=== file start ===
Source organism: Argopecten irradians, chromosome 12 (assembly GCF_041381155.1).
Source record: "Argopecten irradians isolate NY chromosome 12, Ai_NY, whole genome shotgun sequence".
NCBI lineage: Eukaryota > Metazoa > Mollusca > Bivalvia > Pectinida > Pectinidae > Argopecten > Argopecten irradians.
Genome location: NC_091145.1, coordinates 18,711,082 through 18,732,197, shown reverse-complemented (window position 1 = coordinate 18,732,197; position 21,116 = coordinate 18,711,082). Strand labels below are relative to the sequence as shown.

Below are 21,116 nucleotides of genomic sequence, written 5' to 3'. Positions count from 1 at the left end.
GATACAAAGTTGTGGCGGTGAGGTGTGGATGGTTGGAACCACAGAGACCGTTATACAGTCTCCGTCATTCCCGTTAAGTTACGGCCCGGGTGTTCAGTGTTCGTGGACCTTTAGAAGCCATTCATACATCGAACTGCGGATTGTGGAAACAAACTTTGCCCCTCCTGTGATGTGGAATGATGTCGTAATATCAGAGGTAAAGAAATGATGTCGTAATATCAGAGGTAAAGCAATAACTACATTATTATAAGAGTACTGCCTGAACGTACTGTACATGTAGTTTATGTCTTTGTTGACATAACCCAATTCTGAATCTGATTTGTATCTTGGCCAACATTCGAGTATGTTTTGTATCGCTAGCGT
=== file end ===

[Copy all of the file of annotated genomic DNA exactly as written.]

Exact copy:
Source organism: Argopecten irradians, chromosome 12 (assembly GCF_041381155.1).
Source record: "Argopecten irradians isolate NY chromosome 12, Ai_NY, whole genome shotgun sequence".
NCBI lineage: Eukaryota > Metazoa > Mollusca > Bivalvia > Pectinida > Pectinidae > Argopecten > Argopecten irradians.
Genome location: NC_091145.1, coordinates 18,711,082 through 18,732,197, shown reverse-complemented (window position 1 = coordinate 18,732,197; position 21,116 = coordinate 18,711,082). Strand labels below are relative to the sequence as shown.

Below are 21,116 nucleotides of genomic sequence, written 5' to 3'. Positions count from 1 at the left end.
GATACAAAGTTGTGGCGGTGAGGTGTGGATGGTTGGAACCACAGAGACCGTTATACAGTCTCCGTCATTCCCGTTAAGTTACGGCCCGGGTGTTCAGTGTTCGTGGACCTTTAGAAGCCATTCATACATCGAACTGCGGATTGTGGAAACAAACTTTGCCCCTCCTGTGATGTGGAATGATGTCGTAATATCAGAGGTAAAGAAATGATGTCGTAATATCAGAGGTAAAGCAATAACTACATTATTATAAGAGTACTGCCTGAACGTACTGTACATGTAGTTTATGTCTTTGTTGACATAACCCAATTCTGAATCTGATTTGTATCTTGGCCAACATTCGAGTATGTTTTGTATCGCTAGCGT